VAN DER GRAAF GENERATOR The Quiet Zone/The Pleasure Dome Charisma/Virgin 2005
1977 was an annus horribilis for progressive rock. Punk raged through the streets with a public declaration to ‘Kill All Hippies’, a discomforting prospect for anyone still in a greatcoat. Many rock acts were to fall in the cull.
A notable exception was Van Der Graaf Generator, whose mainman Peter Hammill observes in the notes accompanying this re-mastered, extended reissue of their 20th century swansong: "I was a member of a mad, adrenalin-fuelled aggressive group … we’d always been that way and made a scary noise."
John 'Rotten' Lydon cites these 70s’ pioneers as an influence and the passion and confidence inherent in their work still shines through today.
'The Quiet Zone/The Pleasure Dome' differs from predecessors from the decade. Personnel changes saw exits from Hugh Banton and David Jackson, the return of bassist Nic Potter, the introduction of String Driven thing violinist Graham Smith (both of whom had guested on Hammill’s 6th solo album, ‘Over’, the preceding year), and Hammill on guitar duties.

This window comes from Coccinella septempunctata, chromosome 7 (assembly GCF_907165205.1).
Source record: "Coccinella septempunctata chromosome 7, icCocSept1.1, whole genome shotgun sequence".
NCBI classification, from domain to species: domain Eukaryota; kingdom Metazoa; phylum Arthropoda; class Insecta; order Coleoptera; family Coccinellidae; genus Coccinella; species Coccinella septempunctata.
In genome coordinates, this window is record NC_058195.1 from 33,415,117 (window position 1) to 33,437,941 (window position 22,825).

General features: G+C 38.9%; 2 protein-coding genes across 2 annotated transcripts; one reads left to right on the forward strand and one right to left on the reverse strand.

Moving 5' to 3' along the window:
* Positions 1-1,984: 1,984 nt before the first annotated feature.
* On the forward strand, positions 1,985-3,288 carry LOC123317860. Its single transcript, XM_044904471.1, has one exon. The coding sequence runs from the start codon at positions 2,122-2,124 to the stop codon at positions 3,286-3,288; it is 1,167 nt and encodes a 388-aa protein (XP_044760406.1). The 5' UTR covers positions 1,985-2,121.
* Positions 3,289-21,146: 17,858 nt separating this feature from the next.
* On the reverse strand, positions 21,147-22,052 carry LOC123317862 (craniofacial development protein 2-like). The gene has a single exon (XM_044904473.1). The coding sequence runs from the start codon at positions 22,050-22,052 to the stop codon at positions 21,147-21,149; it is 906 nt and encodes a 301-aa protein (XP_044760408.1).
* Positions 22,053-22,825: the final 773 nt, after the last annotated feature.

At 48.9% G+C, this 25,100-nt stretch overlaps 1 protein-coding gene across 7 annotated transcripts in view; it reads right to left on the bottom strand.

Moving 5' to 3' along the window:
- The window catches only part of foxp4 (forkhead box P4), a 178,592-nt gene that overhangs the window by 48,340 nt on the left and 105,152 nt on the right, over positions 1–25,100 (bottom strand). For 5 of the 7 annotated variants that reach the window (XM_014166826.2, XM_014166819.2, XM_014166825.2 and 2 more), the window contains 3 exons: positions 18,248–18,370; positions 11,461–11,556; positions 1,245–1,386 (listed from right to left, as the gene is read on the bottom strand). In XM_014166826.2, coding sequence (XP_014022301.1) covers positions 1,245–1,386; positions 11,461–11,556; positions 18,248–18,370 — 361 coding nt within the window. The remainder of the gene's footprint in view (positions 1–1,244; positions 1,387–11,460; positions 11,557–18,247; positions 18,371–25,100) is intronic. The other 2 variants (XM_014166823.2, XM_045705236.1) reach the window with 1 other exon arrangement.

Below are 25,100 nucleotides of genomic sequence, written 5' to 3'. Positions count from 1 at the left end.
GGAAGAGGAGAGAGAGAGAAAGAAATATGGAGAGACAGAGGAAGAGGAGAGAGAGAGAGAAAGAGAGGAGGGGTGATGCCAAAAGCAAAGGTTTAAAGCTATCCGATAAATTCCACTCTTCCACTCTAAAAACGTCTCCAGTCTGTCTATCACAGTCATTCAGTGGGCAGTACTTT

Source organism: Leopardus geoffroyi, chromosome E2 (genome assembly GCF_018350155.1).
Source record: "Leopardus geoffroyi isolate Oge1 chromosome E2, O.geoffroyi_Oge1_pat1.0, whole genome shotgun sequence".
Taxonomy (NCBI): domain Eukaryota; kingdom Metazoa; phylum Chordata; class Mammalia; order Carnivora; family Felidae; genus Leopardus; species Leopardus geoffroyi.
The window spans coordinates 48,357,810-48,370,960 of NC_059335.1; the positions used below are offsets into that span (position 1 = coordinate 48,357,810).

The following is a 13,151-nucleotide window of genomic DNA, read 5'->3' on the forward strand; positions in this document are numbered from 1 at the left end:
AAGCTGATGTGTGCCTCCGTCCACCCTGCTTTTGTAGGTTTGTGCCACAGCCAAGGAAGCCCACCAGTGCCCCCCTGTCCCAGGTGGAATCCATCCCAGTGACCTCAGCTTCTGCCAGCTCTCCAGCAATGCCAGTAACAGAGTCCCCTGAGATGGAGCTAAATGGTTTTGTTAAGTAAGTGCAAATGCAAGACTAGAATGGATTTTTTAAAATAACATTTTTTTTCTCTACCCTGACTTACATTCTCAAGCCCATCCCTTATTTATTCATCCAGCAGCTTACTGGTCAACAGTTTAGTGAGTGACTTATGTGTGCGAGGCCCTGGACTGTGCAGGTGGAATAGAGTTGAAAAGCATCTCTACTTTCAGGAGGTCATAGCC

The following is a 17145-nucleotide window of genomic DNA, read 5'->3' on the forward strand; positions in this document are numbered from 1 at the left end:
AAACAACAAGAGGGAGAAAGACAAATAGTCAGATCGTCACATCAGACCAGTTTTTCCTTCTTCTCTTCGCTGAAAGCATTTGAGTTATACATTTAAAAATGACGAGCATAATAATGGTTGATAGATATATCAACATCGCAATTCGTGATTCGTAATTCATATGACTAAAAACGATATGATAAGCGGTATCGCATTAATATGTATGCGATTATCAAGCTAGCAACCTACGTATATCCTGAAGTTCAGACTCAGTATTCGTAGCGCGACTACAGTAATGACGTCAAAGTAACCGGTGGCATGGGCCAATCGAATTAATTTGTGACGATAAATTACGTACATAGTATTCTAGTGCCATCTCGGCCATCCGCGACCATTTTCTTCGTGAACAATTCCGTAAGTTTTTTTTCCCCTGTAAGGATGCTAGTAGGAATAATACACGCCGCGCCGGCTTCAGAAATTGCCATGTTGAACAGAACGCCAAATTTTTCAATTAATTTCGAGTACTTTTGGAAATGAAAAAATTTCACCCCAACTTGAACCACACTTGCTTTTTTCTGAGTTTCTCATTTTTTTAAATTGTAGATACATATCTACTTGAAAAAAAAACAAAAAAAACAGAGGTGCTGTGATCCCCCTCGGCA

With 9 original tracks here, this line-up delivered tauter, shorter punches than previous VdGG albums (famed for their sprawling content) with more conventional structures on offer.
This was not to detriment the creativity nor reach of Hammill as a song-writer.
Yet the loss of Banton and Jackson changed the dynamics of the sound, notwithstanding Smith’s gallant efforts to fill. The band changed its name, as if to mark the moment, to Van Der Graaf - the Generator switched off.
Expanded with feisty rock out, ‘Door’, a rare B-side in ‘Ship of Fools’ and a demo version of the album’s, ‘The Wave’, this remains class entertainment from an original act which kept content ‘king’.
Review by Peter Muir
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